– WS2
    Dec 20, 2014 at 23:53
  • Thanks for pointing that out. This is a work in progress.
    – ScotM
    Dec 21, 2014 at 0:00
  • On its face, the batre 'to beat' in both OED Origin lines is sufficient documentation of the claim above it. "Abate is related to bate etymologically."
    – ScotM
    Dec 21, 2014 at 0:13
  • 1
    OK I accept that they are related etymologically - because the dictionary says so. But I am still mystified as to how they are connected as regards meaning.
    – WS2
    Dec 21, 2014 at 0:18

There is, of course, the old joke about the cat who ate the cheese and waited for the mouse with "baited" breath.

But back to the actual question...

As I'm sure we all know, a huge fraction of our common English phrases originated in Shakespeare. Shakespeare was quite happy to twist and modify words for best effect, and alliteration was a favoured tool ("From forth the fatal loins of these two foes" etc.). So, in the lines quoted above, he chose "bated" as opposed to abated, because it falls better on the ear. In doing so, I suspect he began the use of the phrase "bated breath".

Given that abated is the older form, and that there is a common tendency to shorten words, it seems obvious to me that bate and bated are simply contractions of abate and abated. So, I think one could reasonably argue that bated is an example of aphesis and should actually be written as 'bated, in the same way that, "until", becomes 'til.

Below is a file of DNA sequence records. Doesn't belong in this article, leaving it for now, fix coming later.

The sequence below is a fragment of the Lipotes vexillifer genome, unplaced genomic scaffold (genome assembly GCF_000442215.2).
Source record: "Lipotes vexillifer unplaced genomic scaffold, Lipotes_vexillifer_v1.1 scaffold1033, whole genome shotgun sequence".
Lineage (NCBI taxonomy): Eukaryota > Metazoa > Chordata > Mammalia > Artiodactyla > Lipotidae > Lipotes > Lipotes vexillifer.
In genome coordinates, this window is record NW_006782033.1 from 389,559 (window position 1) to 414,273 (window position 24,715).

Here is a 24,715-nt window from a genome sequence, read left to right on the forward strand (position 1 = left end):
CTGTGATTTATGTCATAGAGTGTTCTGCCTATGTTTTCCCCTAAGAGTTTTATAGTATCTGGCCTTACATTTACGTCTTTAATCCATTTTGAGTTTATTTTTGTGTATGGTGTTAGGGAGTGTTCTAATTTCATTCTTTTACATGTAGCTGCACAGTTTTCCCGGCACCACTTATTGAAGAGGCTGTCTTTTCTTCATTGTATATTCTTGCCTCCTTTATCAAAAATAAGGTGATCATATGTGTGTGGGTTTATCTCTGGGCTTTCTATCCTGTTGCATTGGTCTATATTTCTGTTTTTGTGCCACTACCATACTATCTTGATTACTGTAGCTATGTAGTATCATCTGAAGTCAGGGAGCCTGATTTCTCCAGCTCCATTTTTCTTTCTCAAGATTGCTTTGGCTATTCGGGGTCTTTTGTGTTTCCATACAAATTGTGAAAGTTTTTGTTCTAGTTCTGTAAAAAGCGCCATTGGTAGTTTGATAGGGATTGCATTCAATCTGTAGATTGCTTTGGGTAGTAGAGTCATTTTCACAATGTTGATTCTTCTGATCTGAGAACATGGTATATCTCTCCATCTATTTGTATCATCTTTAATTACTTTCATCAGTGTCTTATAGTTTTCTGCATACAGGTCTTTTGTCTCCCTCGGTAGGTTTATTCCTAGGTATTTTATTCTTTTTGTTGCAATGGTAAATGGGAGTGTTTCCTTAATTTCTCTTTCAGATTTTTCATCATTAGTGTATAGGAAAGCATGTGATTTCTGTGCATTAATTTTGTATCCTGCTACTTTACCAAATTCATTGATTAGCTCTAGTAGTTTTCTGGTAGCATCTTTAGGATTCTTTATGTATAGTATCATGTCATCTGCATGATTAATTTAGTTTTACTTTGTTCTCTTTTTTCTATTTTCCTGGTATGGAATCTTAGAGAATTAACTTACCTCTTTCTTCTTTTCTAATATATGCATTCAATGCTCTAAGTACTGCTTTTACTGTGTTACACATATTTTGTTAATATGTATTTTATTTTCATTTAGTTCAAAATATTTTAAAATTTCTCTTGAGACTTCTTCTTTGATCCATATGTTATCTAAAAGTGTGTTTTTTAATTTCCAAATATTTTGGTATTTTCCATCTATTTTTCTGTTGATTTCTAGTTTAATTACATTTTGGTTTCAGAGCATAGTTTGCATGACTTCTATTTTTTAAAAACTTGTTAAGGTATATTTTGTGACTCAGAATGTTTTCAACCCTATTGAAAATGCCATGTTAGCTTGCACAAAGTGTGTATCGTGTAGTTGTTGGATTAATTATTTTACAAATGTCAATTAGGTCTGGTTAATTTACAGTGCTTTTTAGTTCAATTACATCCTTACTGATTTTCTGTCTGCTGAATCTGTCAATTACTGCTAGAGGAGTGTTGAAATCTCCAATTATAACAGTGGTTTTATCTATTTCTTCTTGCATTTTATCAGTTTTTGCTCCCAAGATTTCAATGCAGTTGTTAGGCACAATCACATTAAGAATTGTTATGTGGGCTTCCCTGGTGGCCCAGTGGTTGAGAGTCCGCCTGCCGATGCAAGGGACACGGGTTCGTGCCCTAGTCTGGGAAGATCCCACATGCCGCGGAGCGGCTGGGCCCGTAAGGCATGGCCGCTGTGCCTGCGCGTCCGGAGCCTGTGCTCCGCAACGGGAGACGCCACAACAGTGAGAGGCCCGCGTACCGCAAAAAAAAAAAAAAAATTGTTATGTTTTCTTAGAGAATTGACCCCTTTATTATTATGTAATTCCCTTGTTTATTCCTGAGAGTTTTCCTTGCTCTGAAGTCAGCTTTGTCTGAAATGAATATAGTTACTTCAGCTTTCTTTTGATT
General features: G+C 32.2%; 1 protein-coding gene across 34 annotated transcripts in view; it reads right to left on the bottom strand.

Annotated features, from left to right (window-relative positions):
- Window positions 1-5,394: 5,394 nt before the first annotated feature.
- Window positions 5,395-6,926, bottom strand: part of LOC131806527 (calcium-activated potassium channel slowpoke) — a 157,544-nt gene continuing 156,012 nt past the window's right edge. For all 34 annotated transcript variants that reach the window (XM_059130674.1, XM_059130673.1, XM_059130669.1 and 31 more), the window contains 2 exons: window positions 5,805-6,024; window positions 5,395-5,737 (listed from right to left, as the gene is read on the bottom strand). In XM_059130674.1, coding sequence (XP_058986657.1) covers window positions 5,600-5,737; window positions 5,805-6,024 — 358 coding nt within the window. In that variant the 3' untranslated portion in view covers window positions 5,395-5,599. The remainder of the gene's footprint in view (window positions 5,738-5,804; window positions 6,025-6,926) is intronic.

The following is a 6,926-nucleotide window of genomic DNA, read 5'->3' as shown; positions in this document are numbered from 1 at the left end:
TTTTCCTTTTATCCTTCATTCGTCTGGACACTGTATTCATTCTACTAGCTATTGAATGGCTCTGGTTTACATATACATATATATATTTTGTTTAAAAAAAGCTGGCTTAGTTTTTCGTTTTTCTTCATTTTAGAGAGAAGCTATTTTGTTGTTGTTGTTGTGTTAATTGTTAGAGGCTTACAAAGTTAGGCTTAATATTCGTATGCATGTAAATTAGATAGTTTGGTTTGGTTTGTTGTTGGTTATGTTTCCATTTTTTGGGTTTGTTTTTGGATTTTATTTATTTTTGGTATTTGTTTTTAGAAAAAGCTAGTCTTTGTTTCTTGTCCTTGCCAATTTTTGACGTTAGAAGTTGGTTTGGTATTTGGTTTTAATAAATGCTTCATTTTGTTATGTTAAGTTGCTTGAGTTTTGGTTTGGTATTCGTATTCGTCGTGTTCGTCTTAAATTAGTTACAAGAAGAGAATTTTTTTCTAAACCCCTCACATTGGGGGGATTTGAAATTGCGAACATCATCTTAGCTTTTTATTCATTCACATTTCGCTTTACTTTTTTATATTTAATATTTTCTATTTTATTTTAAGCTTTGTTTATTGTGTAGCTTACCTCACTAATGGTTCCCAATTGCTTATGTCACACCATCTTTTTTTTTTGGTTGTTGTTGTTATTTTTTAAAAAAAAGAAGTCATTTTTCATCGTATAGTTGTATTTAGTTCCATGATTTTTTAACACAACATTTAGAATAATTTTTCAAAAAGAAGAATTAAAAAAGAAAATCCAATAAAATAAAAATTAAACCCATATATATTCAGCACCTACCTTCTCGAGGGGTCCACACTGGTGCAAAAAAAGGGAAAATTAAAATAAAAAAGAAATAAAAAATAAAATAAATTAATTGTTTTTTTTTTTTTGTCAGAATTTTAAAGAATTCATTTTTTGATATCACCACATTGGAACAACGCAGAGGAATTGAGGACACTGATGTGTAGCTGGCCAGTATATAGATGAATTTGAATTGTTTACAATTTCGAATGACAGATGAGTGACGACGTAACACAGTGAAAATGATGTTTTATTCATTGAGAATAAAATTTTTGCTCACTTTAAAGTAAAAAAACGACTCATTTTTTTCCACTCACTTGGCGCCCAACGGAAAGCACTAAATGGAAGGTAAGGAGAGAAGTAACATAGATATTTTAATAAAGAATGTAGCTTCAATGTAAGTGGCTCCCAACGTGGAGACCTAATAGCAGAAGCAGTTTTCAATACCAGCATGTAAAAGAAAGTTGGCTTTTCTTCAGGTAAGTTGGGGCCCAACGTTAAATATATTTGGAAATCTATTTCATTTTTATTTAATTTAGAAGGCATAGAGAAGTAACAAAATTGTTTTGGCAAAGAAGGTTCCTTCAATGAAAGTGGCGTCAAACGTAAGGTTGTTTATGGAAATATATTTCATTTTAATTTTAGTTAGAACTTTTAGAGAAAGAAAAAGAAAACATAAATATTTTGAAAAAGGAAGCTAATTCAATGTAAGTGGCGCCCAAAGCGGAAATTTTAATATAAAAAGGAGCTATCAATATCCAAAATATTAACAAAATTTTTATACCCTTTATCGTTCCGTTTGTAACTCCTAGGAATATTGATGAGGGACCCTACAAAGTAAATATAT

• 1
    Your answer could be improved with additional supporting information. Please edit to add further details, such as citations or documentation, so that others can confirm that your answer is correct. You can find more information on how to write good answers in the help center.
    – Community Bot
    Aug 15, 2023 at 14:16
  • A person using / recommending 'phone or 'bus (or indeed insisting that Anglophones revert to using Latin) would be one of a tiny minority. Usage determines 'what should be used'. Aug 15, 2023 at 18:34

Scot M gave an exhaustive answer. Here is the simple version: You are correct, they mean basically the same. However, you also guessed correctly that "bate" is nowadays (at least in America) used almost exclusively in "with bated breath", which means "in intense anticipation" figuratively or literally so excited as to refrain even from breathing. As "bate" is so rare, Americans sometimes misspell this idiom as "with baited breath", an amusing eggcorn (what is it baited with—chocolate? To catch what or whom?)

  • Obviously, to bait your breath you eat minnows.
    – Hot Licks
    Mar 29, 2016 at 19:57
  • While I'm very often mocking Americans, I have to "defend" them here, as I'm 100% certain that many people, Americans and non-Americans alike, write "baited" instead of "bated". Jun 7, 2023 at 9:54

Your Answer

By clicking “Post Your Answer”, you agree to our terms of service and acknowledge you have read our privacy policy.

Not the answer you're looking for? Browse other questions tagged or ask your own question.